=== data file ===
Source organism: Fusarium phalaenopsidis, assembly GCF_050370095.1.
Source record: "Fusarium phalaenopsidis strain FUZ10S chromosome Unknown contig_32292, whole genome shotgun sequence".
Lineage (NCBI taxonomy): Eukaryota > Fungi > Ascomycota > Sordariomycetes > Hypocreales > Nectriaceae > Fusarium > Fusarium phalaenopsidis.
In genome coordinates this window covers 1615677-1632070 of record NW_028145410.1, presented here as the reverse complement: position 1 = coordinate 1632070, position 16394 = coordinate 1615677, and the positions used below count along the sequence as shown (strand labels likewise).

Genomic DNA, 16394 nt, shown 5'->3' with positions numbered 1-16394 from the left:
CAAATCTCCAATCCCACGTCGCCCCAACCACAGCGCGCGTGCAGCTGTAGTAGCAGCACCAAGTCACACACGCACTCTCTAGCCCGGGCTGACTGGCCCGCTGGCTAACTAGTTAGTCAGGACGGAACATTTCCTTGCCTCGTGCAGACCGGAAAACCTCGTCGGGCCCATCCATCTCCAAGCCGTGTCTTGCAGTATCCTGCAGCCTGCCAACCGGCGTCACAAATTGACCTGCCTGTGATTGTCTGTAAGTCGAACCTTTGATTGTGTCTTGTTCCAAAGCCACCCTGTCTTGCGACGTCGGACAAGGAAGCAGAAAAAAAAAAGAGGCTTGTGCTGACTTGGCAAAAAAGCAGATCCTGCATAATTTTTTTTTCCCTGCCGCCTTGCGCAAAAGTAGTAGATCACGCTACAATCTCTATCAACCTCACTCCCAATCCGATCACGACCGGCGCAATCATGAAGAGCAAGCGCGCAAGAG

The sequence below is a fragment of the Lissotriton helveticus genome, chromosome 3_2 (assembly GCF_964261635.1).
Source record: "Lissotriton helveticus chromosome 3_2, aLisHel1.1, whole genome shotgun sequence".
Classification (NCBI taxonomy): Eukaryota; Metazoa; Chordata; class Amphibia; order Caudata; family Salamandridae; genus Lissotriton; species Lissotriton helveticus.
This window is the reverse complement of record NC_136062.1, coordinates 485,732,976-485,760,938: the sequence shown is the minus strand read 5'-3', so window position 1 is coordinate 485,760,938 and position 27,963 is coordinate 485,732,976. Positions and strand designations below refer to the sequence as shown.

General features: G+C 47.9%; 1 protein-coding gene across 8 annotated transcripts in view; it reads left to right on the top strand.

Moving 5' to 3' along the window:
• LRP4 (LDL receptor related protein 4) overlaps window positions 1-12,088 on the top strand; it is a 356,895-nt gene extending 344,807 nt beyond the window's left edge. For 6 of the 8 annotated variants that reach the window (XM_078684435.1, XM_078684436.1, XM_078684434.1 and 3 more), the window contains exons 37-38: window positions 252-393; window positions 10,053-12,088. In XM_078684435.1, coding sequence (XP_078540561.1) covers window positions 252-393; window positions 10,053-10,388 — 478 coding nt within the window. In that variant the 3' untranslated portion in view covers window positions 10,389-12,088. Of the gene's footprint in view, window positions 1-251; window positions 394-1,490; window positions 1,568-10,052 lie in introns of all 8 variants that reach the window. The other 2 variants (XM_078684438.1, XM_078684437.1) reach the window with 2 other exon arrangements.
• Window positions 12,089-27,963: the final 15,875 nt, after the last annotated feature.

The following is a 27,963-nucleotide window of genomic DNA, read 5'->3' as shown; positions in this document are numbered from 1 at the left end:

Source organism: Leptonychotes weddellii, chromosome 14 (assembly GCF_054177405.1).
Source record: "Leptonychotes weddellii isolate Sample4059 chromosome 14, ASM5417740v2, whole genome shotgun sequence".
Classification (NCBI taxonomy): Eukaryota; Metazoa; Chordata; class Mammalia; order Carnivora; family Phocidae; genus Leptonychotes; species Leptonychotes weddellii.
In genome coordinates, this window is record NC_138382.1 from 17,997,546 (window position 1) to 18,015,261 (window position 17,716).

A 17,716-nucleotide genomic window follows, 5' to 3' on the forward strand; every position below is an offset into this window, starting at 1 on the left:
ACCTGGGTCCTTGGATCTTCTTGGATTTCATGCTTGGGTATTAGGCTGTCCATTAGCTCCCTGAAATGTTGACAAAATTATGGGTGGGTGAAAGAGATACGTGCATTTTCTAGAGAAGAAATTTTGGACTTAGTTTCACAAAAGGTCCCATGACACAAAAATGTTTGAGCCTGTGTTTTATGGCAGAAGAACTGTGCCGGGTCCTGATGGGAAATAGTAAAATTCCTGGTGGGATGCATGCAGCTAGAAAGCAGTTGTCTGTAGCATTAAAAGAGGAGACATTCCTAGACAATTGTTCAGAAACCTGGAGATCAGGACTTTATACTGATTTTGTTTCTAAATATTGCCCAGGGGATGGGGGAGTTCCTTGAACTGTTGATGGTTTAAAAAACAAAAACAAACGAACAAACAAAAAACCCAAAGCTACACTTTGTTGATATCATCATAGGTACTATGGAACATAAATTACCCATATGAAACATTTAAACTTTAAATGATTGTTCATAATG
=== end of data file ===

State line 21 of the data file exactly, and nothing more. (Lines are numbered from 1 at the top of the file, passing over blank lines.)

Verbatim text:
ACCTGGGTCCTTGGATCTTCTTGGATTTCATGCTTGGGTATTAGGCTGTCCATTAGCTCCCTGAAATGTTGACAAAATTATGGGTGGGTGAAAGAGATACGTGCATTTTCTAGAGAAGAAATTTTGGACTTAGTTTCACAAAAGGTCCCATGACACAAAAATGTTTGAGCCTGTGTTTTATGGCAGAAGAACTGTGCCGGGTCCTGATGGGAAATAGTAAAATTCCTGGTGGGATGCATGCAGCTAGAAAGCAGTTGTCTGTAGCATTAAAAGAGGAGACATTCCTAGACAATTGTTCAGAAACCTGGAGATCAGGACTTTATACTGATTTTGTTTCTAAATATTGCCCAGGGGATGGGGGAGTTCCTTGAACTGTTGATGGTTTAAAAAACAAAAACAAACGAACAAACAAAAAACCCAAAGCTACACTTTGTTGATATCATCATAGGTACTATGGAACATAAATTACCCATATGAAACATTTAAACTTTAAATGATTGTTCATAATG